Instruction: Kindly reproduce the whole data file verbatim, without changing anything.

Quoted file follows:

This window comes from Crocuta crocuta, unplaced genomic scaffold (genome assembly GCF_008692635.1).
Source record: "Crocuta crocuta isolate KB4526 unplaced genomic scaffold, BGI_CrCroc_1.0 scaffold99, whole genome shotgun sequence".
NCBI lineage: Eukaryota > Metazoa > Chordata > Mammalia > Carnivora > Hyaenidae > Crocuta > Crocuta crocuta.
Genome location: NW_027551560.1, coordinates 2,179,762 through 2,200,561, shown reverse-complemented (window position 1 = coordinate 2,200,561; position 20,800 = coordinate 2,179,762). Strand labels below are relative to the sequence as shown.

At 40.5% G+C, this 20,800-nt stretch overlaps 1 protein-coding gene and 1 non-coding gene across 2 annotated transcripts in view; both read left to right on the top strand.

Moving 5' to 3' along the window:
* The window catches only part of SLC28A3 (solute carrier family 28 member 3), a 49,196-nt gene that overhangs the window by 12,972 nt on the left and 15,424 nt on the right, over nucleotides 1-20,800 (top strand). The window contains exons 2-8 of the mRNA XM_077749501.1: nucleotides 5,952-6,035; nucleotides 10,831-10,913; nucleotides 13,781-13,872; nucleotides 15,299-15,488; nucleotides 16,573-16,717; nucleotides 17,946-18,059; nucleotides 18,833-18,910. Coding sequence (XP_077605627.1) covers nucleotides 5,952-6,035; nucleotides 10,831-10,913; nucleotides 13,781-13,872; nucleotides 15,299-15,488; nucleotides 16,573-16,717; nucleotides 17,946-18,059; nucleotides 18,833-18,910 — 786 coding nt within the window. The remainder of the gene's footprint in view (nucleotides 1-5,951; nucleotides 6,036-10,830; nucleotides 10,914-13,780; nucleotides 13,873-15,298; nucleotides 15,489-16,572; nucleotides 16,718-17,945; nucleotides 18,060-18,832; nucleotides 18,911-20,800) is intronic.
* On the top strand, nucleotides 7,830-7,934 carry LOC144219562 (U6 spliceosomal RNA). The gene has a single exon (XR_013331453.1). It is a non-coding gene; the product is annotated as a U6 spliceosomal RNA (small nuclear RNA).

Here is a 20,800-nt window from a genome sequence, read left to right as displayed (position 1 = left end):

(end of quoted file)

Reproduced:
This window comes from Crocuta crocuta, unplaced genomic scaffold (genome assembly GCF_008692635.1).
Source record: "Crocuta crocuta isolate KB4526 unplaced genomic scaffold, BGI_CrCroc_1.0 scaffold99, whole genome shotgun sequence".
NCBI lineage: Eukaryota > Metazoa > Chordata > Mammalia > Carnivora > Hyaenidae > Crocuta > Crocuta crocuta.
Genome location: NW_027551560.1, coordinates 2,179,762 through 2,200,561, shown reverse-complemented (window position 1 = coordinate 2,200,561; position 20,800 = coordinate 2,179,762). Strand labels below are relative to the sequence as shown.

At 40.5% G+C, this 20,800-nt stretch overlaps 1 protein-coding gene and 1 non-coding gene across 2 annotated transcripts in view; both read left to right on the top strand.

Moving 5' to 3' along the window:
* The window catches only part of SLC28A3 (solute carrier family 28 member 3), a 49,196-nt gene that overhangs the window by 12,972 nt on the left and 15,424 nt on the right, over nucleotides 1-20,800 (top strand). The window contains exons 2-8 of the mRNA XM_077749501.1: nucleotides 5,952-6,035; nucleotides 10,831-10,913; nucleotides 13,781-13,872; nucleotides 15,299-15,488; nucleotides 16,573-16,717; nucleotides 17,946-18,059; nucleotides 18,833-18,910. Coding sequence (XP_077605627.1) covers nucleotides 5,952-6,035; nucleotides 10,831-10,913; nucleotides 13,781-13,872; nucleotides 15,299-15,488; nucleotides 16,573-16,717; nucleotides 17,946-18,059; nucleotides 18,833-18,910 — 786 coding nt within the window. The remainder of the gene's footprint in view (nucleotides 1-5,951; nucleotides 6,036-10,830; nucleotides 10,914-13,780; nucleotides 13,873-15,298; nucleotides 15,489-16,572; nucleotides 16,718-17,945; nucleotides 18,060-18,832; nucleotides 18,911-20,800) is intronic.
* On the top strand, nucleotides 7,830-7,934 carry LOC144219562 (U6 spliceosomal RNA). The gene has a single exon (XR_013331453.1). It is a non-coding gene; the product is annotated as a U6 spliceosomal RNA (small nuclear RNA).

Here is a 20,800-nt window from a genome sequence, read left to right as displayed (position 1 = left end):